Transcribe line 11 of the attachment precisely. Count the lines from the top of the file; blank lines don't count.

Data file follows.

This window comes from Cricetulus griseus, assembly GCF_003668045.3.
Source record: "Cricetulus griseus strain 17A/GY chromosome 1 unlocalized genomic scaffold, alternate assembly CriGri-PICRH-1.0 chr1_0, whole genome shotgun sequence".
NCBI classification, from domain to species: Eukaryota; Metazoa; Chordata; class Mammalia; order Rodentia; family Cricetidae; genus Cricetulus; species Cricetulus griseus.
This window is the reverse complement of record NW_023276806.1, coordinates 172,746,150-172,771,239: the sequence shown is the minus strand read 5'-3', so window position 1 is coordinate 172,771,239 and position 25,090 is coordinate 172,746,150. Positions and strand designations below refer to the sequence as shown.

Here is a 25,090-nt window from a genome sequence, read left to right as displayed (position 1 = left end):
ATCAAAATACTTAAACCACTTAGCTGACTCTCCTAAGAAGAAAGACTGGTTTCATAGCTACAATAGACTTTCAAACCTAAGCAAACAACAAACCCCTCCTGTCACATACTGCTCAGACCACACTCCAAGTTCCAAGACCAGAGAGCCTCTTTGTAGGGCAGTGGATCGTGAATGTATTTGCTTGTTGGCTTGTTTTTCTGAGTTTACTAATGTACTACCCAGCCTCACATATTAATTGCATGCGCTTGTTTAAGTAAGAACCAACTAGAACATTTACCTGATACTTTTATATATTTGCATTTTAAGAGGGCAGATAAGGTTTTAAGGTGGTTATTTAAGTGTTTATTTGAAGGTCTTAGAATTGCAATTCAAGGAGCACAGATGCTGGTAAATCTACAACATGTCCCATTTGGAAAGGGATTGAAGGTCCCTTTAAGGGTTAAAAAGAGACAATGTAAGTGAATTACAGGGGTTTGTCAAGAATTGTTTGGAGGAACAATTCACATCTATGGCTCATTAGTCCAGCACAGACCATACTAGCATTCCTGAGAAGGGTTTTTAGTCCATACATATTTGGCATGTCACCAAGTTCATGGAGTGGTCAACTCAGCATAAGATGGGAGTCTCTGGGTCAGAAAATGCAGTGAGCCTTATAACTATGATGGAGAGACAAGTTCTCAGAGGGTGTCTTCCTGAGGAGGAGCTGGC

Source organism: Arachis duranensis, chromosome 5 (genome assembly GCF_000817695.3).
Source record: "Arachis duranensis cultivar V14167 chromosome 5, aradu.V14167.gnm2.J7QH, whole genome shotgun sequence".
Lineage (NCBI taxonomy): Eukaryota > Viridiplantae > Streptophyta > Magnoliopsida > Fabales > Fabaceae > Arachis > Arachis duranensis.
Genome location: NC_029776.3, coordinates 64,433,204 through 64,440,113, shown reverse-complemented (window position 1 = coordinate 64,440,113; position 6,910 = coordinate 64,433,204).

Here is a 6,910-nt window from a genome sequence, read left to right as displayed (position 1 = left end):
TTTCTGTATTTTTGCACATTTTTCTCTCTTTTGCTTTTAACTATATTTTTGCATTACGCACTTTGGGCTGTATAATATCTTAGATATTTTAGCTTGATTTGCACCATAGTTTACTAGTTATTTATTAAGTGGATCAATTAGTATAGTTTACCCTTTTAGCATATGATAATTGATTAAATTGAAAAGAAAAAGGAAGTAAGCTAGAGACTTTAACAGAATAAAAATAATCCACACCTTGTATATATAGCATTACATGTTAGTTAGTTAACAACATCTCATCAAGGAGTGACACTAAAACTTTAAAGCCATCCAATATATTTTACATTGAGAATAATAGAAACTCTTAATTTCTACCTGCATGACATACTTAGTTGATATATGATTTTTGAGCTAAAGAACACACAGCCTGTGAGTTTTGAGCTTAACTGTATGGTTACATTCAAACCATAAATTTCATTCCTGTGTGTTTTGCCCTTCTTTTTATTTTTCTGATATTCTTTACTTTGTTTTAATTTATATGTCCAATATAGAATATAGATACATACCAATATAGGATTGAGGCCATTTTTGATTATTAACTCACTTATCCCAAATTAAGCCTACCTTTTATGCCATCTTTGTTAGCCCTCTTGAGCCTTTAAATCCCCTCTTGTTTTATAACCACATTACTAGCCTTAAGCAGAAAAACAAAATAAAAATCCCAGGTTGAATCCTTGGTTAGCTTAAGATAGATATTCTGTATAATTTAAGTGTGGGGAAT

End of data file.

Here is a 6,910-nt window from a genome sequence, read left to right as displayed (position 1 = left end):